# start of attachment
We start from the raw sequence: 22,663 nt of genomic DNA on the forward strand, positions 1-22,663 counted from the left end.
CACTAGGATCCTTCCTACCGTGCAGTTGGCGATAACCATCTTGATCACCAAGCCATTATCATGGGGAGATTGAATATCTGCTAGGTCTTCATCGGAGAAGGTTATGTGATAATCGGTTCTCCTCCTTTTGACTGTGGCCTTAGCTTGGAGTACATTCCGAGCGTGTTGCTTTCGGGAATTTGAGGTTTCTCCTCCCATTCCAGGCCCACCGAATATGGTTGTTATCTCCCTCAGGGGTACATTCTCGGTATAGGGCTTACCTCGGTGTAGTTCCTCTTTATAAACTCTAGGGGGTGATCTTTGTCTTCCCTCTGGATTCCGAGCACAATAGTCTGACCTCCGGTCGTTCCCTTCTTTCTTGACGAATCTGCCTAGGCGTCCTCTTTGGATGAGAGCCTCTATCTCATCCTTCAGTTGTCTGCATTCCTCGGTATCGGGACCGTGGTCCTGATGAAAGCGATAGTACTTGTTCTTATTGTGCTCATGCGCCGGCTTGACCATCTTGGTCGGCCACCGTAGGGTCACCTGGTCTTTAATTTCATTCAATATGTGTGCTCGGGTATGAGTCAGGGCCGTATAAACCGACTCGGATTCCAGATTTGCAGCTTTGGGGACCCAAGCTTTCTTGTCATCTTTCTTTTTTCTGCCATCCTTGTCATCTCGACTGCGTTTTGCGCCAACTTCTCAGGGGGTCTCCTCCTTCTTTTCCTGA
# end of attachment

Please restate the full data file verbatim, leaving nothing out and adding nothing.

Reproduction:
We start from the raw sequence: 22,663 nt of genomic DNA on the forward strand, positions 1-22,663 counted from the left end.
CACTAGGATCCTTCCTACCGTGCAGTTGGCGATAACCATCTTGATCACCAAGCCATTATCATGGGGAGATTGAATATCTGCTAGGTCTTCATCGGAGAAGGTTATGTGATAATCGGTTCTCCTCCTTTTGACTGTGGCCTTAGCTTGGAGTACATTCCGAGCGTGTTGCTTTCGGGAATTTGAGGTTTCTCCTCCCATTCCAGGCCCACCGAATATGGTTGTTATCTCCCTCAGGGGTACATTCTCGGTATAGGGCTTACCTCGGTGTAGTTCCTCTTTATAAACTCTAGGGGGTGATCTTTGTCTTCCCTCTGGATTCCGAGCACAATAGTCTGACCTCCGGTCGTTCCCTTCTTTCTTGACGAATCTGCCTAGGCGTCCTCTTTGGATGAGAGCCTCTATCTCATCCTTCAGTTGTCTGCATTCCTCGGTATCGGGACCGTGGTCCTGATGAAAGCGATAGTACTTGTTCTTATTGTGCTCATGCGCCGGCTTGACCATCTTGGTCGGCCACCGTAGGGTCACCTGGTCTTTAATTTCATTCAATATGTGTGCTCGGGTATGAGTCAGGGCCGTATAAACCGACTCGGATTCCAGATTTGCAGCTTTGGGGACCCAAGCTTTCTTGTCATCTTTCTTTTTTCTGCCATCCTTGTCATCTCGACTGCGTTTTGCGCCAACTTCTCAGGGGGTCTCCTCCTTCTTTTCCTGA